Lines Of Communication

Infertility: Not Only a Woman’s Problem

To the Editor:

I was pleased to note that the Spring 1988 issue of LILITH devoted several articles to “The New Infertility,” an increasingly pervasive problem in our community. However, I was troubled by the simplistic connection which Shirley Frank in her article “Wanting Babies” draws between the delayed childbearing of career minded Jewish women and infertility. While she anticipates and denounces calls for women to return to childbearing as a first and only priority, it is Frank herself who contributes to what she calls “the-women-get-back-to-the-bedroom-and-kitchen-scare” by defining the problem as that of women alone.

Frank’s argument also completely overlooks the role that male infertility plays. Indeed, problems result from the male in some 40 percent of couples. Furthermore, in 20 percent of cases both partners contribute to the difficulties. Truly then, in a minority of cases, only 40 percent, childlessness results from women alone.

The article “Surrogacy in Jewish Law” by Arlene Agus inaccurately portrays Jewish views about surrogacy. She writes that “there is surprising consensus among both classical and contemporary Jewish thinkers, from Orthodox to Reform discouraging synthetic families.” However, Agus does not acknowledge the tendency to permit surrogacy arrangements when all other medical treatments fail. The Responsa Committee of the Central Conference of American Rabbis of the Reform movement wrote in 1982: “We would hesitantly permit the use of a married surrogate mother in order to enable a couple to have children…. We would have to treat the use of a surrogate mother as a new medical way of relieving the childlessness of a couple.” In addition the New York Federation of Jewish Philanthropies Compendium on Medical Ethics — published in 1984 by its Committee on Medical Ethics comprised of rabbis from all the streams of Jewish life — while not encouraging the procedures, definitely permit host wombs and artificial insemination by donor “in the absence of an alternative.”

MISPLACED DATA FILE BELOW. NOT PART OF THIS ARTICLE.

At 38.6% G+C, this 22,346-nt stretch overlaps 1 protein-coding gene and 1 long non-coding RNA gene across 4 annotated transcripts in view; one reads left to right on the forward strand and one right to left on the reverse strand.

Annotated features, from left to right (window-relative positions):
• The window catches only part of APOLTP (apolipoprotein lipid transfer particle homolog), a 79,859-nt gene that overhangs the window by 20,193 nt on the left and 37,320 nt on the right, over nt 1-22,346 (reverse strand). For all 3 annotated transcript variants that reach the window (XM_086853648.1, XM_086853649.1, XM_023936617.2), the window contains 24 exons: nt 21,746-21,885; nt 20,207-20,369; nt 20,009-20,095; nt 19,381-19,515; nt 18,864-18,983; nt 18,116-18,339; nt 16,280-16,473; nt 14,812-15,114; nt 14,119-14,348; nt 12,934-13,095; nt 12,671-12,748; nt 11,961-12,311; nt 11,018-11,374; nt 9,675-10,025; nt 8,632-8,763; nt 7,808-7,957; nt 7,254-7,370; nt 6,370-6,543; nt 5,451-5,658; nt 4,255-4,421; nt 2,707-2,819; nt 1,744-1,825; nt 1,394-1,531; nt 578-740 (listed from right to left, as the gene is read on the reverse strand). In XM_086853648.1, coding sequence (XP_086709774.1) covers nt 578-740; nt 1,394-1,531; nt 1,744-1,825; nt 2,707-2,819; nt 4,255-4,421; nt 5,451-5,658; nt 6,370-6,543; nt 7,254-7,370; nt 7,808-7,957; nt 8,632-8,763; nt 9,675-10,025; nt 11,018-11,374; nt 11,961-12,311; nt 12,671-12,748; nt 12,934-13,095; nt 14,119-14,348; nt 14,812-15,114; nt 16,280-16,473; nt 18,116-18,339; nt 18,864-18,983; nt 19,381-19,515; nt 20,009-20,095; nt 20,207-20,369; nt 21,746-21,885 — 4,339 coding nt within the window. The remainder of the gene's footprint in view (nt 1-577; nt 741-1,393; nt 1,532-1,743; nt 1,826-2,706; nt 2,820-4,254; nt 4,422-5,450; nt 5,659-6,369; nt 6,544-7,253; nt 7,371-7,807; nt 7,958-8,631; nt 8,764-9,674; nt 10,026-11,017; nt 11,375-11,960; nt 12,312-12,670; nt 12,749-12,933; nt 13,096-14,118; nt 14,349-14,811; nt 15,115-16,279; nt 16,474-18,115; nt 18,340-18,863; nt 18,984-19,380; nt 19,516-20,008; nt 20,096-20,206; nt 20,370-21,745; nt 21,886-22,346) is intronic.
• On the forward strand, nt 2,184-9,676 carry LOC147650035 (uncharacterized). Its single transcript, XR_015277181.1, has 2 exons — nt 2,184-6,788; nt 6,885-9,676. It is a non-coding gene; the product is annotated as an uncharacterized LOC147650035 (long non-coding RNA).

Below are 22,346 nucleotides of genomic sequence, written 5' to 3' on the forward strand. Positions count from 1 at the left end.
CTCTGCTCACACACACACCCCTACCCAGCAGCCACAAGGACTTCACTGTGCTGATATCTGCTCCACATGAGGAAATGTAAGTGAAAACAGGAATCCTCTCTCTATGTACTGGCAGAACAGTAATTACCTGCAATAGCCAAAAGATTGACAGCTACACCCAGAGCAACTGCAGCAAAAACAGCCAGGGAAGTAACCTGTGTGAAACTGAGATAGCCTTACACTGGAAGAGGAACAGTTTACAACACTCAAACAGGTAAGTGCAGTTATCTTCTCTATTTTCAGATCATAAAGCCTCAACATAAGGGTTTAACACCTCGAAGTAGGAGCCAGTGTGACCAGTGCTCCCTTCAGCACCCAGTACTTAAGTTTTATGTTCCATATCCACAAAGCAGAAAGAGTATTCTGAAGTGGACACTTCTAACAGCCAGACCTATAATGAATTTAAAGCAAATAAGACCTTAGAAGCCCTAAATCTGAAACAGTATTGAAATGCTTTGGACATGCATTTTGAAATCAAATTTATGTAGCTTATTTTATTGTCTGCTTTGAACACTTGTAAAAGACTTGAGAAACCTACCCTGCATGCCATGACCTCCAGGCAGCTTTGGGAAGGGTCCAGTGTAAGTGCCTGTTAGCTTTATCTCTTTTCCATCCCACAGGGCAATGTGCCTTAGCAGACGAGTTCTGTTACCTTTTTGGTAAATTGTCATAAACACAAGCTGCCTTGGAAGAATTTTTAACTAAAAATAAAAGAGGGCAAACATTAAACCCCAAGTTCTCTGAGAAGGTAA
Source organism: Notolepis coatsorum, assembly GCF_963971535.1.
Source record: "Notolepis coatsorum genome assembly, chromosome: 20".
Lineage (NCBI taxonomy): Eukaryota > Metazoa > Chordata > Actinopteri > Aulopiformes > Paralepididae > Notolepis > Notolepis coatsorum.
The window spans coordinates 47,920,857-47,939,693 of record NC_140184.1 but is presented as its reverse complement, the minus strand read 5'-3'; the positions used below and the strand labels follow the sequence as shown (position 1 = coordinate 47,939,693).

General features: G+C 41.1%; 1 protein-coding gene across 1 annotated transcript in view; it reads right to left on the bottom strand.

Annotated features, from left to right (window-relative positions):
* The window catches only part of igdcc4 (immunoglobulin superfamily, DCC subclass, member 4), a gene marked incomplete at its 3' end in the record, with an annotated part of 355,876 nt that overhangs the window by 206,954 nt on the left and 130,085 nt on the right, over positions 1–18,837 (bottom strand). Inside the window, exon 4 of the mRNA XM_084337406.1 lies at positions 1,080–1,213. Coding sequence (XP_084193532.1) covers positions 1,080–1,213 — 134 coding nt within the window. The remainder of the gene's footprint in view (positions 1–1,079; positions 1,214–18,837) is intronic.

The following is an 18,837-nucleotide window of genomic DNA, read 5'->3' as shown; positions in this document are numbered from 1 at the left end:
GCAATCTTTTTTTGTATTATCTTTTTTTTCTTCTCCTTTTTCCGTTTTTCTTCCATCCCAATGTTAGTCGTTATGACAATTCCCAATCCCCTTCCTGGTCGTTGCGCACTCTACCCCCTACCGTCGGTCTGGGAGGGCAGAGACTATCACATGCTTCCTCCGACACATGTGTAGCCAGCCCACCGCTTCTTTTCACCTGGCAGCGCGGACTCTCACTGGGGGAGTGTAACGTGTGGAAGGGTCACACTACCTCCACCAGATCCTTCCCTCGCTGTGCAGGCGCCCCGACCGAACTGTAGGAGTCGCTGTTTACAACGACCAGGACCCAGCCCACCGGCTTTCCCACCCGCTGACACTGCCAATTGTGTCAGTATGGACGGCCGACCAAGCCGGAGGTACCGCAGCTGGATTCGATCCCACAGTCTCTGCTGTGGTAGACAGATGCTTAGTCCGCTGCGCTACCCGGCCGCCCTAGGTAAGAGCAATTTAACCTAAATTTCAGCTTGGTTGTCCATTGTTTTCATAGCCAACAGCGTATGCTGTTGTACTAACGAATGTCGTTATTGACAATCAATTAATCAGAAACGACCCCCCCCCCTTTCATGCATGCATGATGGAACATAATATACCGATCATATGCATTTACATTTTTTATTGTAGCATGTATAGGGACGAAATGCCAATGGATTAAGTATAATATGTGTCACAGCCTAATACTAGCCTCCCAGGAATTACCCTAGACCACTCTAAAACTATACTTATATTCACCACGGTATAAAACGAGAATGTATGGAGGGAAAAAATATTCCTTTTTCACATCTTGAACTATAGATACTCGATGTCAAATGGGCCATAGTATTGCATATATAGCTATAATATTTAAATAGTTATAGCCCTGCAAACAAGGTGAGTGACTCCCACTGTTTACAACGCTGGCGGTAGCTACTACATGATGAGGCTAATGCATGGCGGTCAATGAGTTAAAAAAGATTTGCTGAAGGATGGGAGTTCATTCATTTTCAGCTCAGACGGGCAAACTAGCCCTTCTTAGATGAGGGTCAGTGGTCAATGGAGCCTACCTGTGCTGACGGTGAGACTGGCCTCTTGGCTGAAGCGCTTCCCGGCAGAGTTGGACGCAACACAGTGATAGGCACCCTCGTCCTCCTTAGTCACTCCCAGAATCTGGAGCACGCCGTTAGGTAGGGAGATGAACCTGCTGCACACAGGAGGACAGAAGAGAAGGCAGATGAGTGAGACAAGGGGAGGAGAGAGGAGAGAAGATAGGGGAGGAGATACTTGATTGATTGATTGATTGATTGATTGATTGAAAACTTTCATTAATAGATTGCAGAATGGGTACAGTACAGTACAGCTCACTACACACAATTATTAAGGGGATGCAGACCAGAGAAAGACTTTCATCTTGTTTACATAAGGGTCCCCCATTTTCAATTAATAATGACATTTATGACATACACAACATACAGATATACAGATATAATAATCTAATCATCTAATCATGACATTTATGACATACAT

by Rabbi Deborah Prinz, Teaneck, New Jersey

“Pushy” and Proud of It

To the Editor:

Several months ago I had the pleasure of seeing you on “The Donahue Show.” As a displaced Jewish woman from Brooklyn, New York, I cannot forget one thing in particular that you said: “If a Jewish woman speaks out she’s a pushy, loud Jew, but when a Christian woman speaks out she’s informed and gutsy.”

We live in a town of 70,000 with about 150 Jews who are very concerned about “fitting in.” My husband and I are always introduced as “Our Jewish friends, the Keeners” and each week I get invited to attend some church for “awareness” and “a Christ is the answer” speech.

Anytime I speak out on a new issue, I’m a “loud, Jewish woman,” or an “outspoken Jew.” It has been quite an experience living here where people think Jews have horns.

So I’m a pushy loud Jew and a smart one—and proud of it! Hearing you speak was indeed a pleasure.

by Susan Keener, Longview, Texas

Not the Only TV Rabbi!

To the Editor:

In the Winter issue of LILITH (#18), there was a picture of a rabbi performing a wedding (on the soap opera “Days of Our Lives”). I thought you would be interested in knowing that another real life rabbi performed another Jewish ceremony on primetime TV last fall.

Rabbi Sue Levi Elwell of Leo Baeck Temple in Los Angeles performed a baby naming ceremony during the show “A Year in the Life.” It’s nice to see Jewish issues presented in the media. It’s especially nice to see Jewish issues with female rabbis participating.

by Rikki Horne, Beverly Hills, California